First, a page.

There is no doubt that 2020 has been a challenging year for all, and the true impact and consequences of what is happening have yet to be understood.
The financial services industry has had a pivotal part to play during this period as they deliver on expectations to provide financial support structures for other industries as well as significant government support. But the industry itself has not been immune from a direct impact from the pandemic. In fact, a recent survey by TheFinanser.com found that over 70% of respondents in the Financial Services industry had issues coping with the pandemic.
A key effect has been the immediate and sudden demand for Financial Services to change the way they do business, with 42.62% admitting they had changed their strategy permanently. From providing a continuous service for customers to supporting the remote nature in the back office, the pandemic has also accelerated many of the strategic plans and ideas that financial services organisations were considering for some time anyway, leading to a number of headlines over the last few months on branch closures, mergers, reprioritisation of resources to other areas of the business, employee numbers, risk and security, and much more.
This acceleration has not been on operational matters alone. A clear change in customers behaviours has also happened, with more Financial Services customers engaging with through digital channels with Banks like Santander, BBVA, BNP Paribas, HSBC and more all publicly reporting significant increases in their digital engagements and app usage.
The forced closures of branches and face to face relationships has certainly accelerated this move across all generations to a digital omnichannel journey. What is interesting is the potential longevity in these changes. McKinsey & Company reports in their ‘Financial life during the COVID-19 pandemic – update’ (June, 2020) this paradigm shift is happening across all demographics not just the millennials; and, significantly, many of these demographics will be happy to prioritise mobile and online banking going forward.
Many in the Financial Services industry – 47.73% from TheFinanser.com survey - believe this behavioural shift from physical to digital is here to stay, with nearly 30% of respondents changing their view on what the physical versus digital would look like.
Chris Skinner, founder of TheFinanser.com, believes that this accelerated bias towards digital has given rise to what he calls ‘omniaccess’ – arising from the ashes of the 2010’s omnichannel experiences. He believes that channels were derived from old infrastructures. This, he says, has developed to omniaccess to a common data core, shared by all. Nothing to do with adding extra channels to an old, fragmented system. Instead he is inferring a flexible, accessible digital core which customers can access at any time in whichever way they wish to – both with what exists today, and what might be introduced as customer channels in the future.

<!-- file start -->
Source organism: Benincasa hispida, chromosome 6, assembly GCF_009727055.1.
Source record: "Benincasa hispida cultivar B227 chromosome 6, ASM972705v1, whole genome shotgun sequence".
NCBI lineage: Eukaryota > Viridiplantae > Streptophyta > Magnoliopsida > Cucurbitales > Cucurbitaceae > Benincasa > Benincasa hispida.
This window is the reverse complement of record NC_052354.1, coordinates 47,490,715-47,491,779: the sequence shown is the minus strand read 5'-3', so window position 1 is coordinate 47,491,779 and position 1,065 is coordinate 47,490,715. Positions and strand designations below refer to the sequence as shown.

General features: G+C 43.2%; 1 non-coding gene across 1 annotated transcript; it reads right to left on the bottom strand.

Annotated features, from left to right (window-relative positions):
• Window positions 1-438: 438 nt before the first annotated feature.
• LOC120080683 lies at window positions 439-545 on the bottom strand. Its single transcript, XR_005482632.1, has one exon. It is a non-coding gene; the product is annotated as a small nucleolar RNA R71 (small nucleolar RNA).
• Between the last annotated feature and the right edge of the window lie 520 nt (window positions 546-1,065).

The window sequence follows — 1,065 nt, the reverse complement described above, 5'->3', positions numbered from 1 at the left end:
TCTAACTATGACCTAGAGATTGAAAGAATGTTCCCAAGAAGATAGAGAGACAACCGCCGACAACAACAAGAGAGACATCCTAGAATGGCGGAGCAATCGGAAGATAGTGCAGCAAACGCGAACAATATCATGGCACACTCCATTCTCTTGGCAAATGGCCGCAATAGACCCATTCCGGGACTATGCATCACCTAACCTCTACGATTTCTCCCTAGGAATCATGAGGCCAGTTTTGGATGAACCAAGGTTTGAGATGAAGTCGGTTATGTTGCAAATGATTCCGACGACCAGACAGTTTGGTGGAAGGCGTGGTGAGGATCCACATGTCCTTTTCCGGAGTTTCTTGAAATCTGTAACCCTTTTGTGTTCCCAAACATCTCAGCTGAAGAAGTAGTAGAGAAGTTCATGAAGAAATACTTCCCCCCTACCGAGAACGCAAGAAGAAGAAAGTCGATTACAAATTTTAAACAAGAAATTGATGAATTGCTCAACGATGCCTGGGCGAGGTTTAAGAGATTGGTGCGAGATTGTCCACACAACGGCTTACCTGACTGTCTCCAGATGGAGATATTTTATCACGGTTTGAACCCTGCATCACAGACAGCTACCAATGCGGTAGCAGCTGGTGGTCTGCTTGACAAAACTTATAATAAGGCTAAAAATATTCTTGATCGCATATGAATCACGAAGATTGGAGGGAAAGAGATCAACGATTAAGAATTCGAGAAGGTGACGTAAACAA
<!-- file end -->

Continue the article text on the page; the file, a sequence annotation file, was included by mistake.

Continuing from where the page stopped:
We are already seeing innovations in the industry supporting this vision. For example, in Financial Services, the increasing adoption of Digital Assistants across customer and employee journeys are providing intelligent conversational interfaces created for a human experience. Accessible as standalones, or through tools used everyday (WhatsApp, for example), the Digital Assistant learns how to become that omniaccess to the organisational core – whether it be Finance, HR or Customer Lines of Business.
AI is also empowering what is possible, automating many processes and driving unbiased decisions, making the idea of real-time omniaccess to a digital core increasingly realistic.
Of course this would need much more, including agility, a single source of truth, automated and intelligent processes, a secure and scalable environment and so on. So, if this shift is to be the digitalisation of journeys framed by a post COVID-19 world we have to ask if the Financial Services Industry is ready for it?
TheFinanser.com survey suggests that many are considering the future with 50% of respondents saying they are focusing on technologies such as Cloud, AI, APIs and Mobile; and 65.7% of respondents admitting they had challenges with their technology structure during the pandemic.
What is clear is that the banks customer and employee relationships are going to develop into something very different quickly, leading me to think that the 47.47% respondents who thought everything would get back to normal within the next 12 months are thinking of a very different normal.
You can download the report here.